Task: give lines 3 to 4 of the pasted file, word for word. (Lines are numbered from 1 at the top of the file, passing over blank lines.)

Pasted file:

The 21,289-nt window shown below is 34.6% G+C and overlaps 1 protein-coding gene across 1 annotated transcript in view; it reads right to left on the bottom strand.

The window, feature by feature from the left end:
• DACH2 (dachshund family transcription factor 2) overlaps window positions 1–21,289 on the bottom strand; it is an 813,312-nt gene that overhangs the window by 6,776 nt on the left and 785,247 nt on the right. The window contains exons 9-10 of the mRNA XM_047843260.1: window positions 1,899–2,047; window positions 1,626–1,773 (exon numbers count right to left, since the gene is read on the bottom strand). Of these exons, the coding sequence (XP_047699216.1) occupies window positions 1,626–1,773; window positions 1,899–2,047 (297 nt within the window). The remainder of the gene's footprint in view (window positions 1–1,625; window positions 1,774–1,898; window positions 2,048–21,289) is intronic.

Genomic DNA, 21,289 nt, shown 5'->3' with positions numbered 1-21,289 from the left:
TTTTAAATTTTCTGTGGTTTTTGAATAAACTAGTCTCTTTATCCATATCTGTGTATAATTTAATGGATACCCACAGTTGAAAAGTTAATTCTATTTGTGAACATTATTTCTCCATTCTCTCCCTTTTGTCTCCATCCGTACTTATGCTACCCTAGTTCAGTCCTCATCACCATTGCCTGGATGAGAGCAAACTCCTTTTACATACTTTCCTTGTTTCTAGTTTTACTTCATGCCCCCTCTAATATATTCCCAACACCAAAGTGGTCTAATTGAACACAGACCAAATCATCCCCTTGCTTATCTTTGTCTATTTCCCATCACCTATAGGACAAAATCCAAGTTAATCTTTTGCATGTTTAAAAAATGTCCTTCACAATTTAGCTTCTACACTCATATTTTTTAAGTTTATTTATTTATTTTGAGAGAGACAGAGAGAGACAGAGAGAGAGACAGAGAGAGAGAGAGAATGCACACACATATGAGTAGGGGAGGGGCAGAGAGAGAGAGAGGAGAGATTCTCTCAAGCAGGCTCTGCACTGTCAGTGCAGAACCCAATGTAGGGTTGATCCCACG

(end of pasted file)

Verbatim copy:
• DACH2 (dachshund family transcription factor 2) overlaps window positions 1–21,289 on the bottom strand; it is an 813,312-nt gene that overhangs the window by 6,776 nt on the left and 785,247 nt on the right. The window contains exons 9-10 of the mRNA XM_047843260.1: window positions 1,899–2,047; window positions 1,626–1,773 (exon numbers count right to left, since the gene is read on the bottom strand). Of these exons, the coding sequence (XP_047699216.1) occupies window positions 1,626–1,773; window positions 1,899–2,047 (297 nt within the window). The remainder of the gene's footprint in view (window positions 1–1,625; window positions 1,774–1,898; window positions 2,048–21,289) is intronic.

Genomic DNA, 21,289 nt, shown 5'->3' with positions numbered 1-21,289 from the left: